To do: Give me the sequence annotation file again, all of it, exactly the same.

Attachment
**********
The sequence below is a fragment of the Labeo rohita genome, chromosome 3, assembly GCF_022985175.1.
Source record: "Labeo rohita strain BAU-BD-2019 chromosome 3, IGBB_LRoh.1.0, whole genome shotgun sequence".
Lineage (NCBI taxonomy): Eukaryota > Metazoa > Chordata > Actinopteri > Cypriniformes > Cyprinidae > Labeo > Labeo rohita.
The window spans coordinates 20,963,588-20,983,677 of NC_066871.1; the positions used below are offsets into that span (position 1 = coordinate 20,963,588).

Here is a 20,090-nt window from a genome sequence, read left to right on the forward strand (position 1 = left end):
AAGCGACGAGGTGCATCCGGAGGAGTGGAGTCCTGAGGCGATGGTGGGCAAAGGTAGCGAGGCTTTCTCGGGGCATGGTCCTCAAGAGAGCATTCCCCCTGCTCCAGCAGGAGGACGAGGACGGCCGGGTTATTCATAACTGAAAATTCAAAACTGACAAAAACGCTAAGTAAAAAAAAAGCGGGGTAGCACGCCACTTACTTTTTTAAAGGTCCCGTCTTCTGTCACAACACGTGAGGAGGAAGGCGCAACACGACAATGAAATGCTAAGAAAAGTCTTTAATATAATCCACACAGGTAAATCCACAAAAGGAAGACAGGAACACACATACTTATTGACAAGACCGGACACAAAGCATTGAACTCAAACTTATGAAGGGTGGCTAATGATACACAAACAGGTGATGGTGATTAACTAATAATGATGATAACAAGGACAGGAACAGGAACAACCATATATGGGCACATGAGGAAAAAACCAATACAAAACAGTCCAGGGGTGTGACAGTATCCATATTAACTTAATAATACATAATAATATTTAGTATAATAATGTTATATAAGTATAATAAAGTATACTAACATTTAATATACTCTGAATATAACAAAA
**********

The sequence below is a fragment of the Labeo rohita genome, chromosome 3, assembly GCF_022985175.1.
Source record: "Labeo rohita strain BAU-BD-2019 chromosome 3, IGBB_LRoh.1.0, whole genome shotgun sequence".
Lineage (NCBI taxonomy): Eukaryota > Metazoa > Chordata > Actinopteri > Cypriniformes > Cyprinidae > Labeo > Labeo rohita.
The window spans coordinates 20,963,588-20,983,677 of NC_066871.1; the positions used below are offsets into that span (position 1 = coordinate 20,963,588).

Here is a 20,090-nt window from a genome sequence, read left to right on the forward strand (position 1 = left end):
AAGCGACGAGGTGCATCCGGAGGAGTGGAGTCCTGAGGCGATGGTGGGCAAAGGTAGCGAGGCTTTCTCGGGGCATGGTCCTCAAGAGAGCATTCCCCCTGCTCCAGCAGGAGGACGAGGACGGCCGGGTTATTCATAACTGAAAATTCAAAACTGACAAAAACGCTAAGTAAAAAAAAAGCGGGGTAGCACGCCACTTACTTTTTTAAAGGTCCCGTCTTCTGTCACAACACGTGAGGAGGAAGGCGCAACACGACAATGAAATGCTAAGAAAAGTCTTTAATATAATCCACACAGGTAAATCCACAAAAGGAAGACAGGAACACACATACTTATTGACAAGACCGGACACAAAGCATTGAACTCAAACTTATGAAGGGTGGCTAATGATACACAAACAGGTGATGGTGATTAACTAATAATGATGATAACAAGGACAGGAACAGGAACAACCATATATGGGCACATGAGGAAAAAACCAATACAAAACAGTCCAGGGGTGTGACAGTATCCATATTAACTTAATAATACATAATAATATTTAGTATAATAATGTTATATAAGTATAATAAAGTATACTAACATTTAATATACTCTGAATATAACAAAA